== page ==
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The Parliamentary Under-Secretary of State for Foreign and Commonwealth Affairs (Mr. Bill Rammell): With the support of Her Majesty's Government, the United Nations Security Council on 15 November unanimously adopted resolution 1572 (2004) imposing an arms embargo against Côte d'Ivoire, effective for 13 months, following violations of the cease fire by Government forces. The embargo includes humanitarian exemptions, exemptions for the United Nations operation in Côte d'Ivoire (UNOCI) and the French forces who support them and for States engaged in the evacuation of their nationals or those for whom they have consular responsibility in Côte d'Ivoire. There is also an exemption to allow support for the process of restructuring Ivorian defence and security forces.
Resolution 1572 (2004) also imposes a travel ban and assets freeze against all who constitute a threat to the peace and national reconciliation process in Côte d'Ivoire, which will come into effect on 15 December unless the Security Council decides that the signatories concerned have fully implemented their commitments under the Accra III Agreement and are embarked towards full implementation of the Linas-Marcoussis Agreement. I will inform the House if the travel ban and assets freeze come into force.
The Secretary of State for Foreign and Commonwealth Affairs (Mr. Jack Straw):
My answer to the question from the right hon. Member for Devizes (Mr. Ancram) of 17 November, Official Report, column 1548W, set out what HM Government knew of reports of a planned coup in Equatorial Guinea earlier this year. This statement informs the House more widely of the position. At all times we acted properly, promptly, and entirely in accordance with international law.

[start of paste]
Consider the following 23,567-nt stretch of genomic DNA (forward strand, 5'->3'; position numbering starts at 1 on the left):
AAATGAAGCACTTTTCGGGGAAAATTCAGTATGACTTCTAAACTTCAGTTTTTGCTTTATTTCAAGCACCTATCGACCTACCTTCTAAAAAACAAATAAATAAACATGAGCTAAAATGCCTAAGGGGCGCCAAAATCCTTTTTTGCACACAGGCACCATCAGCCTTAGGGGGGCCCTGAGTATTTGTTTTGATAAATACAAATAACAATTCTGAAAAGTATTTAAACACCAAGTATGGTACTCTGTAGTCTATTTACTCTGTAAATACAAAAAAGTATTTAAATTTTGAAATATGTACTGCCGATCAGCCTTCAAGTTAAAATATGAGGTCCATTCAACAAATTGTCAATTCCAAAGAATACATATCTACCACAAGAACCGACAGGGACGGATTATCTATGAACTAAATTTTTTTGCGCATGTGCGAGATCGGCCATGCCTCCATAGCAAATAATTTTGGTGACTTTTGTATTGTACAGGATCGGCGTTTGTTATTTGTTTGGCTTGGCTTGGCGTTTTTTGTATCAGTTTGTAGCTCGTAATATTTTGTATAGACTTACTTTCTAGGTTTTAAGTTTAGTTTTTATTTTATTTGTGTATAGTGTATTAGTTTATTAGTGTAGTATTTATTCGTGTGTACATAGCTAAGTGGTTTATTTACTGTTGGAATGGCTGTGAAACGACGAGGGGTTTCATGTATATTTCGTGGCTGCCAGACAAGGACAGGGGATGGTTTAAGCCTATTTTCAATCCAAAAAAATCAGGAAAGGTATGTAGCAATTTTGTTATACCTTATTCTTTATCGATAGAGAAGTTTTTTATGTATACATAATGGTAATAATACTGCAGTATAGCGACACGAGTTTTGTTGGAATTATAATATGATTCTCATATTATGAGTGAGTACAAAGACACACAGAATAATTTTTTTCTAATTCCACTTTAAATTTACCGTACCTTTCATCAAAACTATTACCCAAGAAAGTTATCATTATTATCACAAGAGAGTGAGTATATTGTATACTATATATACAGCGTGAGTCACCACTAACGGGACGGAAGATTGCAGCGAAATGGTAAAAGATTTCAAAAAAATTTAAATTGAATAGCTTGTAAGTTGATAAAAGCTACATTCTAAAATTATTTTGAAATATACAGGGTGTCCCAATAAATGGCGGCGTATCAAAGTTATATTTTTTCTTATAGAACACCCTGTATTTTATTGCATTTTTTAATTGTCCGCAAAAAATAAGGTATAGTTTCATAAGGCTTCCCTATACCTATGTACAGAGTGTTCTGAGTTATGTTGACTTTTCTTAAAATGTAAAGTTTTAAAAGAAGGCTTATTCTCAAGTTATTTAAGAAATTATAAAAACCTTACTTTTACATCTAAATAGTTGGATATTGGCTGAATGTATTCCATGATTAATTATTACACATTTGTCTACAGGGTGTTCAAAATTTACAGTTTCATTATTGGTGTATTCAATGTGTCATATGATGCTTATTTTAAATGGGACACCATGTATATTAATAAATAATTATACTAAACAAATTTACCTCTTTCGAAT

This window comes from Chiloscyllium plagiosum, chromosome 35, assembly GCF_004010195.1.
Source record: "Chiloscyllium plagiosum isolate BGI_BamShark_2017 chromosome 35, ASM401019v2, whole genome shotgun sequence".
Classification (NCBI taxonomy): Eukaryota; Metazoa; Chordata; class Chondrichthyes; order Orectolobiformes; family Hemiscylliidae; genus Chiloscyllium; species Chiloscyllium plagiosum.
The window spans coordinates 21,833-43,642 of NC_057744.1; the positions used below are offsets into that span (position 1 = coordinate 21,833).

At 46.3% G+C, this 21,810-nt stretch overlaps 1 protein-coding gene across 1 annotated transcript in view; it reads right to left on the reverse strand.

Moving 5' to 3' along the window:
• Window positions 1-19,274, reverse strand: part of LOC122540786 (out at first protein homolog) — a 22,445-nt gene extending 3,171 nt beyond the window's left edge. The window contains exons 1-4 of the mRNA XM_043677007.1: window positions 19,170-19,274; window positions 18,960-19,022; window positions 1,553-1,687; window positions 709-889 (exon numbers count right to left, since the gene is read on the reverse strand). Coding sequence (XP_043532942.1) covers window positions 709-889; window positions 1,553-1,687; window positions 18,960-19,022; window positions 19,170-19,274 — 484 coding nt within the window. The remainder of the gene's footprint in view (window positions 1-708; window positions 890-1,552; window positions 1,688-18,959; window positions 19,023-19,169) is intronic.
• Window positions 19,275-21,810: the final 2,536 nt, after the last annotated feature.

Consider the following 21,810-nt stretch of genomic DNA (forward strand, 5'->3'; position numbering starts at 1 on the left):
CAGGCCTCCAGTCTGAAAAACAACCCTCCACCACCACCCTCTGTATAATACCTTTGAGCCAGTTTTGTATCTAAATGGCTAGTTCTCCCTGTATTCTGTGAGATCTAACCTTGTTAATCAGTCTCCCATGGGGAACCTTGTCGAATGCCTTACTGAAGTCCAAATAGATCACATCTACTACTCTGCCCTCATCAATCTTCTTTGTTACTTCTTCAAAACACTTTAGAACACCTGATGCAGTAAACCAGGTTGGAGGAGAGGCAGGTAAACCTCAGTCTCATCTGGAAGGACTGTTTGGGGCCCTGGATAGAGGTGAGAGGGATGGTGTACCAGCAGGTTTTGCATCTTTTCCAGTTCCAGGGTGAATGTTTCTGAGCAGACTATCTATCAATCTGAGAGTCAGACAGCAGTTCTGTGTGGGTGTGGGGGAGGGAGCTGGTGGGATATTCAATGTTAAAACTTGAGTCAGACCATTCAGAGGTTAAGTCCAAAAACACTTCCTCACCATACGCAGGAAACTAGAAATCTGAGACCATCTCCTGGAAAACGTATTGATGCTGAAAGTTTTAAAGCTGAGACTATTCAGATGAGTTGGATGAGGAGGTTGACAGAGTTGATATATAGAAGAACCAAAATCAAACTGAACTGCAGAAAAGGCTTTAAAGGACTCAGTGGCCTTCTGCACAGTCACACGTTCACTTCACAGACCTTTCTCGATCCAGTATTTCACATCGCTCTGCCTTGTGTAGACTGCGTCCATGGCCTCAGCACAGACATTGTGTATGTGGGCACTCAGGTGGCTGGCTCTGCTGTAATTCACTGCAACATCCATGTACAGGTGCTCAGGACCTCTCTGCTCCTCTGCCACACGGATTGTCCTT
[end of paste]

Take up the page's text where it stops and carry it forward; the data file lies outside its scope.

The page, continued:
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The United Kingdom has normal diplomatic relations with the Government of Equatorial Guinea, which is a former Spanish colony. We have no embassy in the country. Our high commissioner in neighbouring Cameroon is accredited as ambassador to Equatorial Guinea and has responsibility for relations with Equatorial Guinea. There is a British community of some hundreds, many involved in the energy sector. We have an honorary consul and a commercial attaché in the capital, Malabo.
The country has in the past suffered political instability. Rumours of upheaval and further instability are common. For example there were reports picked up by BBC monitoring in October 2003 of an imminent planned coup. These appeared not to be accurate; certainly, there was no coup.